What I’m Going to Figure Out in 2013 – The Continuum

It all started with David Siteman Garland’s recent interview of Seth Godin. About eight minutes in, David asks Seth about his blog and why he turned comments off. In a world of social media best practices, not accepting comments on your blog is practically a cardinal sin. Seth gives a very convincing reason why he turned them off, and why it has worked so well for him over the years (hit play below to hear the reason).

I was then interested in getting a steak. I saw an ad for the 1904 Steakhouse at River City Casino, which is actually closer to my house than I had ever imagined. I looked up their Yelp reviews and it was pretty mixed, and mixed in that mix were some reviews with biting, negative language. In fact, I wonder if Yelp encourages such prose, as you can rate individual reviews as “funny” or “cool.” The inner food critic is unleashed in all of us.

Well, I thought to myself, “This is a casino steakhouse; why are you surprised it might not be good?” So to reestablish a baseline of what a set of generally positive reviews might sound like, I went to Robust Wine Bar’s Yelp page. (full disclosure: yes, I’m a huge fan of Robust. You probably knew that already. I don’t own a part of Robust, nor do I work for them. I just love them). Their average score was indeed higher than the casino steakhouse, and yet there were still some negative reviews. This should not have been surprising to me, as it is impossible to please everyone. I know this – the people at Robust want to please everyone. They really do care. Those negative reviews may have been deserved – it’s entire plausible that great restaurants have off nights, or that particular servers have off nights. But those reviews bother Robust. Reading them makes it a lousy day for the owners. I hope they don’t mind me saying, but this should not be surprising to you: WE’RE HUMAN.

Which led me to consider a continuum of engagement. On the one extreme, you have Seth Godin, who rarely engages. Watch the entire interview with David – he really doesn’t use Twitter, doesn’t allow comments on his blog, and generally turns down all coffee/lunch/pick-your-brain invites. On the other side are heavy engagers that lay everything out on the line every day, engage directly with those that choose to disagree with them, and generally expose themselves for consumption by the general public (not that kind of expose, get your head out of the gutter.)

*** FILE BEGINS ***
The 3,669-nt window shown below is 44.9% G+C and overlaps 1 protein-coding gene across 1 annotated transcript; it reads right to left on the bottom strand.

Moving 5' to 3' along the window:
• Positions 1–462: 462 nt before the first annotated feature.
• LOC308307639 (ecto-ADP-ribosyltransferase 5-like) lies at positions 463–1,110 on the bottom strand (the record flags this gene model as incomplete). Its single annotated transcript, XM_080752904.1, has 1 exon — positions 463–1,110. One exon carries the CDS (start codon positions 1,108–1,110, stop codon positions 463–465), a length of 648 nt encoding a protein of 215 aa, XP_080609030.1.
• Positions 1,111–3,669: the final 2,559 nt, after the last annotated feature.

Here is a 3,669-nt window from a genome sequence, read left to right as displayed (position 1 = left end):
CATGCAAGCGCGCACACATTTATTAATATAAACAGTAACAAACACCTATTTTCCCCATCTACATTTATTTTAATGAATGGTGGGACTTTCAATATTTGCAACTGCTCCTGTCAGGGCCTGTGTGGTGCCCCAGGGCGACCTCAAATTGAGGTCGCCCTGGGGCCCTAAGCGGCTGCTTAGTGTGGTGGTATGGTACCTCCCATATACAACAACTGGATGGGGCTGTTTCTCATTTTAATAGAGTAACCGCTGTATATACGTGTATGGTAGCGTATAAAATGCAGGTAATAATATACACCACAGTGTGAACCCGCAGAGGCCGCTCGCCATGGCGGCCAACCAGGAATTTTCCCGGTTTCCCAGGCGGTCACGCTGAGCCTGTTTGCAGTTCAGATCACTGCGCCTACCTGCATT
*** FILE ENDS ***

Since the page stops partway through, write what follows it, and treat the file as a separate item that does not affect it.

Where do I fall on this continuum? Where should I fall? Where should my clients fall? As I reveal in this podcast, when I “get into it” with someone online or off, it ends up pretty much ruining my day. Confrontation is not fun for me. And yet, I do allow comments on my blog, I do public speaking when time allows, I do debate when the topic is dear to me, I do go to networking events and have coffee with people. I do leave myself exposed to criticism (not in some heroic way – just sayin). Maybe I should be more like Seth. Maybe I would be less afraid to take chances, and more apt to get the important stuff done.

In 2013, I want to better understand this continuum and where I should be falling on it. Should I gravitate more towards the Seth-like cocoon?

What do you think? Please leave a comment below.

 

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  • http://www.writerightwords.com/ Erin Feldman

    I don’t know that I have an answer for you. I do recall a quote from Ginsberg (Everything goes back to literature and poetry in my world.). He says the moment you stop caring about what everyone thinks is the moment you start to find your own voice. 

    I don’t think a cocoon is an answer, but I view criticism and one’s ability to judge it as a part of growth and maturity. I also like to find people with whom to work, and I can’t do that if I’m not interacting with people in some form or fashion.

    • http://www.rizzotees.com/ Chris @ Rizzo Tees

      Great thoughts here. I think Seth leans toward cocoon, which works for him. I’ve leaned so hard towards complete openness and transparency. I heard David’s interview of Seth, then read those stinging Yelp reviews. I could not help but think that, if this keeps up, more of us are going to step away from social. Too much negativity is bad for the psyche/ego/soul

      • http://www.writerightwords.com/ Erin Feldman

        So it is. Perhaps we all need to have some safeguards against the negativity.